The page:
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Liquidation

What is Insolvent Liquidation?

There are two main forms of insolvent liquidation:

Creditors Voluntary Liquidation (CVL)

Compulsory Liquidation

Creditors’ Voluntary Liquidation (CVL)

A CVL is the Voluntary Winding up of an Insolvent Company. For a company to be placed into CVL, the company directors must recommend to the company shareholders that the company be placed into Liquidation as a consequence of the company being insolvent. I.e:

  • Cash flow insolvent – The company can no longer afford to pay its debts as and when they fall due.
  • Balance sheet insolvent – The liabilities of the company exceed the value of the company’s assets.

WHEN IS AN CVL APPROPRIATE?

A CVL is appropriate when a Company is Insolvent. The company can either no longer pay its debts as and when they fall due, or when its liabilities exceed the value of its assets.

WHY CANT I JUST STRIKE THE COMPANY OFF?

A company is struck off from Companies House Register when an application is made to Companies House for the company to be removed from the register. This can only be done if it:

  • has not traded in the last three months.
  • has not changed names in the last three months.
  • is not presently threatened with Liquidation.
  • has no agreements in place with creditors, e.g. a Company Voluntary Arrangement (CVA).

DO I NEED TO GO TO ANY MEETINGS?

The directors would hold a board meeting to consider recommending liquidation to the company’s shareholders. Following this an extraordinary general meeting of the shareholders must be held for the members to pass resolutions to place the company into Liquidation and to nominate a Liquidator.
As of 6 April 2017, it is no longer an automatic requirement of the Insolvency Act 1986 (as amended) to hold a physical meeting of creditors. Depending upon the circumstances of the Liquidation the members’ Appointed Liquidator may be ratified as the creditors liquidator by deemed consent or by holding a virtual meeting.
A physical meeting of creditors will only be held if it is specifically requested by either creditors representing ten percent of the total creditor debt, ten percent of the total number of creditors or by ten creditors in number.

WILL THE CVL BE ADVERTISED?

Notices of the Liquidation must be advertised in the London Gazette. This is the only place that the liquidation is usually advertised unless the Liquidator feels it is necessary to place additional advertisements.

WHAT ARE THE LIQUIDATOR’S DUTIES?

A Liquidator has a number of practical and statutory duties to adhere to in the normal course of a Liquidation. These duties include:

  • The maximisation of realisations from the assets of the company for the benefit of the company’s creditors.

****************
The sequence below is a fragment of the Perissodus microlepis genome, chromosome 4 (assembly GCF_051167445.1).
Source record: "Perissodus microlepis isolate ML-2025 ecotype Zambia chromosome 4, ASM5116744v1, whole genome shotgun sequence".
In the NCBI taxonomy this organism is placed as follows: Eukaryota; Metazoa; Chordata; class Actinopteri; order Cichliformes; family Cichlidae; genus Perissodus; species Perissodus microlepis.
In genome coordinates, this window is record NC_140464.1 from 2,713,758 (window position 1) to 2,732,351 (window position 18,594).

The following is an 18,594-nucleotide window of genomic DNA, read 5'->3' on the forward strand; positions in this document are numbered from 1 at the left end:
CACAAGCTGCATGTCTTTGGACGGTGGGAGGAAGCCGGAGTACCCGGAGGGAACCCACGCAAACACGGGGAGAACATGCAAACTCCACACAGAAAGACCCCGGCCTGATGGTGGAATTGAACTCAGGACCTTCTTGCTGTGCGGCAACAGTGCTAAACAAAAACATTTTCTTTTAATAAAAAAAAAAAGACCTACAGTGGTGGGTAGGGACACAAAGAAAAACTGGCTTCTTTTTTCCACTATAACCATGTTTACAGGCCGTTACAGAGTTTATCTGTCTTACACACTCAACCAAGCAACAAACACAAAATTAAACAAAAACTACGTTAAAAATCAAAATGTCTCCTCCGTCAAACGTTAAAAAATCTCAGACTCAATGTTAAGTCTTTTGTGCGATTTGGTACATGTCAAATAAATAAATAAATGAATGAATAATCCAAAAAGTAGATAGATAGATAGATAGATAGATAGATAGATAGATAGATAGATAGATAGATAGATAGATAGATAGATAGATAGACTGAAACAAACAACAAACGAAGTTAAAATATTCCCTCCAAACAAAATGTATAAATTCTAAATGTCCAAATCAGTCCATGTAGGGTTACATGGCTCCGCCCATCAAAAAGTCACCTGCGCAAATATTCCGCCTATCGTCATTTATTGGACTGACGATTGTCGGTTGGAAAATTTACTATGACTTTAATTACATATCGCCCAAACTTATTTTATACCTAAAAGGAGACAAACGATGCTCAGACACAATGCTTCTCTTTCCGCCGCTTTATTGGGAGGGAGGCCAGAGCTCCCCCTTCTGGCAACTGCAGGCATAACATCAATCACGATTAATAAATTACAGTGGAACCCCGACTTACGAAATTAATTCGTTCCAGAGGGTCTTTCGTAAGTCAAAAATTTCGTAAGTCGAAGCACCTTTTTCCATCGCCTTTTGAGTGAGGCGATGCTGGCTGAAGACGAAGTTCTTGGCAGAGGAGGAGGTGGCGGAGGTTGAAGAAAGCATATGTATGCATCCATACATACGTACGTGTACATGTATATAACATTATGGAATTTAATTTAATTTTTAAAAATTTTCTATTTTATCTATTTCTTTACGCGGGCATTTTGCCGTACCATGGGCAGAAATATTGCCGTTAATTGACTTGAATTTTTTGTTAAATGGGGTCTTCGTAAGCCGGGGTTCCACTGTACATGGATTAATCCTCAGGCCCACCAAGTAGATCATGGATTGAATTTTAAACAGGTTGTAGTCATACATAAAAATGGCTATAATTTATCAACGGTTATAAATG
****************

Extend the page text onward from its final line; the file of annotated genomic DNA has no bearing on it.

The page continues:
• Reporting to creditors on the progress of the liquidation and, where appropriate, seeking creditor approval for certain actions within the liquidation.
  • Where appropriate, the collation and agreement of creditor claims against the company.
  • The distribution to creditors of all available funds that have been realised through the Liquidation process.
  • The investigation into, and the reporting upon, the conduct of the company directors prior to the company’s liquidation.

Compulsory Liquidation

To place a company into Compulsory Liquidation, one or more of the company’s creditors must petition to the court. Once in Compulsory Liquidation, all assets are liquidated into cash and the proceeds are then used to repay outstanding debts the company owes.

A company can only receive a Winding-up Petition from a creditor if they owe more than £750 and have failed to pay. Failure to pay can be either an unpaid County Court Judgement or a Formal Demand which is still outstanding.

The conclusion of Compulsory Liquidation is the dissolution of the business. The company will cease to exist and will be struck off Companies House Register within 3 months of the conclusion of the Liquidation.

Can I stop Compulsory Liquidation?

Options available to a company that is facing Compulsory Liquidation vary depend on how far along you are in the process. The only way to definitively stop Compulsory Liquidation is to satisfy the outstanding amount to the creditor in full, coming to satisfactory payment terms for both parties or by placing the company into a formal Insolvency Process.

Insolvency Options

Dependant on how far along the process your company is, there are a few options available:

What happens when a company enters Compulsory Liquidation?

Once the winding up process has finalised the company is placed into Compulsory Liquidation. Usually the Official Receiver is appointed Liquidator of the company and it is their duty to comply with the duties of the Liquidator.

If the Official Receiver feels it necessary or creditors vote to appoint a third-party Liquidator, a Licensed Insolvency Practitioner will be appointed to take the role of liquidator. Upon appointment it is then their duty to comply with the Insolvency Act 1986 and also comply with their Duties as Liquidator.

What are the liquidator’s duties?

A Liquidator has a number of practical and statutory duties to adhere to in the normal course of a Liquidation. These duties include:

  • The maximisation of realisations from the assets of the company for the benefit of the Company’s Creditors.
  • Reporting to creditors on the progress of the Liquidation and, where appropriate, seeking Creditor Approval for certain actions within the Liquidation.
  • Where appropriate, the collation and agreement of Creditor Claims against the company.
  • The distribution to creditors of all available funds that have been realised through the Liquidation process.
  • The investigation into, and the reporting upon, the Conduct of the Company Directors prior to the company’s Liquidation.